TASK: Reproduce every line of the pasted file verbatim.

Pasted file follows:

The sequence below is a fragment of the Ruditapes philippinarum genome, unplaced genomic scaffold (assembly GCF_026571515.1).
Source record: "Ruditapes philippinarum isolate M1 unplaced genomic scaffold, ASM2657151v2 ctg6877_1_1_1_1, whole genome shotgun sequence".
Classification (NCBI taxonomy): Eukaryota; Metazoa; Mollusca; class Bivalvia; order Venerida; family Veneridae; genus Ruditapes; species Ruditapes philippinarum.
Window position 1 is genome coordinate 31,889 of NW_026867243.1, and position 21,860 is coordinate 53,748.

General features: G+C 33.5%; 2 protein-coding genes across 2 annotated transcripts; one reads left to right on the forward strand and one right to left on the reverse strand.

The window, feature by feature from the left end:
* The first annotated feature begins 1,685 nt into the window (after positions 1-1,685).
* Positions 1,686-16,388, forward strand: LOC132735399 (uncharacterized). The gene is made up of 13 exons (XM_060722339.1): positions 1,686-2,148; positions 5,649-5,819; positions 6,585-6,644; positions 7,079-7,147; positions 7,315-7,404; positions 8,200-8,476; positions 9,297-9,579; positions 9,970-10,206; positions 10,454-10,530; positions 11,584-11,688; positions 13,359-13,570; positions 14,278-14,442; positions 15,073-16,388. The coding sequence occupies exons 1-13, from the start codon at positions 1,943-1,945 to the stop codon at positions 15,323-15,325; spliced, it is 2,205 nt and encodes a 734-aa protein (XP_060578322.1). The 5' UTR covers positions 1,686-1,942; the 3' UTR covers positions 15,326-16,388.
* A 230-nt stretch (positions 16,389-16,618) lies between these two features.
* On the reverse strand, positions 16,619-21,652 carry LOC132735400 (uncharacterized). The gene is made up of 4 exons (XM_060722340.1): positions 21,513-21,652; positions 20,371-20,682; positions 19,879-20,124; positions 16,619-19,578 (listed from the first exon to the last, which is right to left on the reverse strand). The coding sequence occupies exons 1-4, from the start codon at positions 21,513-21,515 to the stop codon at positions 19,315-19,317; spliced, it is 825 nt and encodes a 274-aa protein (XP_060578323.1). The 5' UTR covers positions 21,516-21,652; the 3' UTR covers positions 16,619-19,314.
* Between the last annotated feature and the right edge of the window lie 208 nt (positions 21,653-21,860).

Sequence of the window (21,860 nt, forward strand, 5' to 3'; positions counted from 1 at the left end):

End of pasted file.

The sequence below is a fragment of the Ruditapes philippinarum genome, unplaced genomic scaffold (assembly GCF_026571515.1).
Source record: "Ruditapes philippinarum isolate M1 unplaced genomic scaffold, ASM2657151v2 ctg6877_1_1_1_1, whole genome shotgun sequence".
Classification (NCBI taxonomy): Eukaryota; Metazoa; Mollusca; class Bivalvia; order Venerida; family Veneridae; genus Ruditapes; species Ruditapes philippinarum.
Window position 1 is genome coordinate 31,889 of NW_026867243.1, and position 21,860 is coordinate 53,748.

General features: G+C 33.5%; 2 protein-coding genes across 2 annotated transcripts; one reads left to right on the forward strand and one right to left on the reverse strand.

The window, feature by feature from the left end:
* The first annotated feature begins 1,685 nt into the window (after positions 1-1,685).
* Positions 1,686-16,388, forward strand: LOC132735399 (uncharacterized). The gene is made up of 13 exons (XM_060722339.1): positions 1,686-2,148; positions 5,649-5,819; positions 6,585-6,644; positions 7,079-7,147; positions 7,315-7,404; positions 8,200-8,476; positions 9,297-9,579; positions 9,970-10,206; positions 10,454-10,530; positions 11,584-11,688; positions 13,359-13,570; positions 14,278-14,442; positions 15,073-16,388. The coding sequence occupies exons 1-13, from the start codon at positions 1,943-1,945 to the stop codon at positions 15,323-15,325; spliced, it is 2,205 nt and encodes a 734-aa protein (XP_060578322.1). The 5' UTR covers positions 1,686-1,942; the 3' UTR covers positions 15,326-16,388.
* A 230-nt stretch (positions 16,389-16,618) lies between these two features.
* On the reverse strand, positions 16,619-21,652 carry LOC132735400 (uncharacterized). The gene is made up of 4 exons (XM_060722340.1): positions 21,513-21,652; positions 20,371-20,682; positions 19,879-20,124; positions 16,619-19,578 (listed from the first exon to the last, which is right to left on the reverse strand). The coding sequence occupies exons 1-4, from the start codon at positions 21,513-21,515 to the stop codon at positions 19,315-19,317; spliced, it is 825 nt and encodes a 274-aa protein (XP_060578323.1). The 5' UTR covers positions 21,516-21,652; the 3' UTR covers positions 16,619-19,314.
* Between the last annotated feature and the right edge of the window lie 208 nt (positions 21,653-21,860).

Sequence of the window (21,860 nt, forward strand, 5' to 3'; positions counted from 1 at the left end):